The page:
Journey to Borneo
Judith: It's 95 degrees and the rain is torrential here at the muddy edge of the Lamanak river. But that hasn't stopped the mosquitoes from buzz bombing under the sweaty edge of the hood of my plastic poncho. Those insects unfortunate enough to land are now stuck in the gum of perspiration and insect repellant on my forehead. We've just driven five hours along the only paved two lane road in Borneo, a long slash of blacktop between the jungle and the sea.. Our guide, Zain, an Iban tribesperson himself, has used the time well, prepping us for the visit.
Zain: The python we find here in the jungle can grow up to ten meters. It's body is very beautiful. It is the biggest enemy of the Iban people. If we find it we kill it with our knife and we cook it. Mmm. Very good.
Judith: "Mmm," I say, but I think to myself: Have I made a mistake coming here to a land of 1500 parasites, Japanese encephalitis, peculiar and unrefrigerated foods? Will it be worth the thousands of miles and the 27 hours crammed inside an airplane? Am I needlessly exposing myself and my only child to health and safety risks? All for the sake of finding a mother/daughter bonding moment that takes place outside of a shopping mall? And I don't mean to be rude, but at this moment it's not a snack of python Devorah and I are longing for. It's perhaps a few moments of rest before heading out on the churning river below. And while I am extraordinarily grateful to be here, at this very minute, I am positively comatose for lack of an espresso and I may not be able to see two feet in front of me because of the downpour, but it is brilliantly clear, I am not likely to run across a cafe on the river we are about to head out on.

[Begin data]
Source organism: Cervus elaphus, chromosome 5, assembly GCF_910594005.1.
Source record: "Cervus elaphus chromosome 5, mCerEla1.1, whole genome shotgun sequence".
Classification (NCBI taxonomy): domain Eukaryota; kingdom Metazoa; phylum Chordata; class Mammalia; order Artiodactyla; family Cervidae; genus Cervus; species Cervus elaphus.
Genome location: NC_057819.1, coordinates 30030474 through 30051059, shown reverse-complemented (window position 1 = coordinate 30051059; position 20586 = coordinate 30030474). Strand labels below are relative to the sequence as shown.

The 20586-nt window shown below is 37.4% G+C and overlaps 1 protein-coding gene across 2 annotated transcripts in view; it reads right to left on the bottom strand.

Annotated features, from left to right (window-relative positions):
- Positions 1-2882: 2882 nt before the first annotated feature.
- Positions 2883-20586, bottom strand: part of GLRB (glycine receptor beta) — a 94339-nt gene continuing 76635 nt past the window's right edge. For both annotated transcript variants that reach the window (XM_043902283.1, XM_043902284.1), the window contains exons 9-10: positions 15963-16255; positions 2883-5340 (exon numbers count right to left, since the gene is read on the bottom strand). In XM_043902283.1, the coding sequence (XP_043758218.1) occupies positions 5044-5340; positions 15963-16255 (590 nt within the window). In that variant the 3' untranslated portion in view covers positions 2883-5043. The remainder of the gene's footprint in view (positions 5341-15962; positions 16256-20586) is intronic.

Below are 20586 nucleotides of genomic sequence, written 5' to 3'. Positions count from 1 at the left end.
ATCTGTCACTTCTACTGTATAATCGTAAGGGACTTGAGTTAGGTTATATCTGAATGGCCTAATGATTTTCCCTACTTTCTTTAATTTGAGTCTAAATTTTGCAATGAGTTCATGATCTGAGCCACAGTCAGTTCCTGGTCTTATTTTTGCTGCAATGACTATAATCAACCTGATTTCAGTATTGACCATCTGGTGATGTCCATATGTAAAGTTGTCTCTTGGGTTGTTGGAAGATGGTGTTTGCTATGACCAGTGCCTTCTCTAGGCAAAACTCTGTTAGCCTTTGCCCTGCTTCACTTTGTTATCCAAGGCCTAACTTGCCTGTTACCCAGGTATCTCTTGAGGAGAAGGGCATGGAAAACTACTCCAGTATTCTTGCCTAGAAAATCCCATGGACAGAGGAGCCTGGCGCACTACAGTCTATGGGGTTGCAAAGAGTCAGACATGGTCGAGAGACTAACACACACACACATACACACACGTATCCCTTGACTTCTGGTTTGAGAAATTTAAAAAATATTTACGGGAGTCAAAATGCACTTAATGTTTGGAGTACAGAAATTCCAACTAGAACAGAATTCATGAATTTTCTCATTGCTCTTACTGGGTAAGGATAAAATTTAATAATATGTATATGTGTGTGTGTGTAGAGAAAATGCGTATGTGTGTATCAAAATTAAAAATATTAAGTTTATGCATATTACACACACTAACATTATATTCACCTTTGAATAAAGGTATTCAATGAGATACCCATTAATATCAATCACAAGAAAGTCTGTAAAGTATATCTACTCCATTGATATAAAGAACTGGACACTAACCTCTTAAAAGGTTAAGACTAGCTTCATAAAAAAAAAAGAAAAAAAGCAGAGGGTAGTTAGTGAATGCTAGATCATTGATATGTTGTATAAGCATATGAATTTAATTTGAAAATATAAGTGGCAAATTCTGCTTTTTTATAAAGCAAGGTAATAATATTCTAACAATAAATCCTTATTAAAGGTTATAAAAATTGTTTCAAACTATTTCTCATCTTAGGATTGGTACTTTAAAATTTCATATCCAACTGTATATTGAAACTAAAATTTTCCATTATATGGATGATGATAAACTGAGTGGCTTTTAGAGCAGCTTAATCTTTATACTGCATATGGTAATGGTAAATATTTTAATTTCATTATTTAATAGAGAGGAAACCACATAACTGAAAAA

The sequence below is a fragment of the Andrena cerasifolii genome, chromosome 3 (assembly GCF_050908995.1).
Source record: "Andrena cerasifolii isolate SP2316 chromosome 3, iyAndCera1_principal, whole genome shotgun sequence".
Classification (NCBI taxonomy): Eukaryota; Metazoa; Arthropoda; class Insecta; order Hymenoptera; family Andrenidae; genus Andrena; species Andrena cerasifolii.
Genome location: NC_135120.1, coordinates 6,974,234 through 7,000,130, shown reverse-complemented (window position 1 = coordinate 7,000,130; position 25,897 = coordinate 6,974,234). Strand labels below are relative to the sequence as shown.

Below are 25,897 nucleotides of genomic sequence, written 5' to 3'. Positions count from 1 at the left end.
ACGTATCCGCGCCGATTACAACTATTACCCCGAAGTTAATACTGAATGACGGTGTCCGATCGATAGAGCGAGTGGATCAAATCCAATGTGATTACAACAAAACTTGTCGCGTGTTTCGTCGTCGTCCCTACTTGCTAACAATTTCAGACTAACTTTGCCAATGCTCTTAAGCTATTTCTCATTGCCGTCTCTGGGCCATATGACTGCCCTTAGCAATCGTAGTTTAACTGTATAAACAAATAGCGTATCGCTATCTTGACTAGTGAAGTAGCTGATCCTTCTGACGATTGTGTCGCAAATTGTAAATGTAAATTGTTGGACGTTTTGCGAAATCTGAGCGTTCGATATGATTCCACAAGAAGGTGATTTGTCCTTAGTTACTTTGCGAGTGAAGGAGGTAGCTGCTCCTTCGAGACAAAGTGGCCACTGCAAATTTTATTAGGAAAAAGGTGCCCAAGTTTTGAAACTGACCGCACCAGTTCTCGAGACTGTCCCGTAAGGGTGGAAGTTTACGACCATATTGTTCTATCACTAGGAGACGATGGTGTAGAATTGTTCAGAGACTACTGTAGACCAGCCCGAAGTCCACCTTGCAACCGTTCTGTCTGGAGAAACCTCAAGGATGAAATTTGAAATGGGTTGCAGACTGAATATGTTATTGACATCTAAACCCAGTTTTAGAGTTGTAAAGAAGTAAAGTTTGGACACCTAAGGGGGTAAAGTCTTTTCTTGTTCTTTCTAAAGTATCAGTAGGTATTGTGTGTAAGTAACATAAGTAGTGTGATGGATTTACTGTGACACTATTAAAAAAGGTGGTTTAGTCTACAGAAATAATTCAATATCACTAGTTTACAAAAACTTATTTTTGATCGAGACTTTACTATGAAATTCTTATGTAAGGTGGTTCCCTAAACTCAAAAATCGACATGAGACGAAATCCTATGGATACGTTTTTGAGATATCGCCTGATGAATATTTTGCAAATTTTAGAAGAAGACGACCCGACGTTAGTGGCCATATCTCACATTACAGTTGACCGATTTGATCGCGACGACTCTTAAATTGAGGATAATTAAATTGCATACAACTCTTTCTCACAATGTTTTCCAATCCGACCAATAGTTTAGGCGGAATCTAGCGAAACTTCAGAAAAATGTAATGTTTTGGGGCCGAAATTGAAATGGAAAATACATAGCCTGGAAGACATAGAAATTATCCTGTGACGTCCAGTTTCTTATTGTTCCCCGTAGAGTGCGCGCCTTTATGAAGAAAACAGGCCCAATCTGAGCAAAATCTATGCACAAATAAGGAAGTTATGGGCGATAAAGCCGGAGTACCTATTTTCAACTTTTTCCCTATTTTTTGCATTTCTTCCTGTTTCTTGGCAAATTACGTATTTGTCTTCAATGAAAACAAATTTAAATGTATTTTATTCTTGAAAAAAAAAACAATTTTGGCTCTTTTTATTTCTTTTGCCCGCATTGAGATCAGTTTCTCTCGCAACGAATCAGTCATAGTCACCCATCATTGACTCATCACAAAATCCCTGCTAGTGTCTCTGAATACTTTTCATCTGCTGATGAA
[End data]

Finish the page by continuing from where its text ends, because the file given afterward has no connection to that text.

The Lamanak river is muddy and twisted. Huge trees drip vines over brown eddies. We veer sharply back and forth from one side of the river to the other, we dodge rocks, fallen trees, floating branches small rapids . Some sections are so suddenly shallow we have to yank the motor up, and pole madly.
The Iban call the Lamanak a five-night river. Five days and nights to go the length. For us it will be a one-hour river..."if we live," Devorah reminds me.
We will. The longhouse is around the next turn and just a twenty foot, slippery, steep embankment between us and it.
As we glide around the next turn, we watch as tiny figures become full-size humans.
Women and men are walking out of the jungle into a clearing around a low long wood and bamboo building. They have straw baskets on their backs full of green bushy things, which I am told will be our supper. There may be turtle or other meat snagged with a blow gun or sliced and diced with the parang (the long daggers hanging from the men's waists).
If getting in and out of the two-foot wide sliver of boat in the mud was a challenge, getting up to the veranda of the 90-foot longhouse is another.
At this moment, I quite appreciate my daughters fashion sense and am thinking some spiky heels might just give me the kind of grip I need here to avoid an impromptu visit to the pigs below. We step right into the half light of a late afternoon coffee klatch: babies hanging in hammocks from the rafters, elderly people dozing on straw mats beside young, and middle aged women weaving, sorting brownish, thumb-size wild berries and plucking corn kernels from dried cobs.
For a second, I flash on my cyberstressed daily routine, which is about one river and several oceans away from here. I imagine the phones, faxes, e-mail, doorbell ringing, beeping, whining, buzzing, and alerting no one in my empty home and office. Depooah has read my mind.
Depooah: All the time of day is the same to us. Time is not important to us. Early in the morning we wake, feed the chickens, etc. We start to clear and plant rice for the season.
Judith: And what about you they ask? How come I still have my teeth. Why isn't my daughter married yet? And would I please explain how I get their voices to come out of my tape recorder. I'm stuck on all counts. The conversation switches to seeds, and did I bring any, and what kind do I plant where I live, and would I like to see the rest of the house?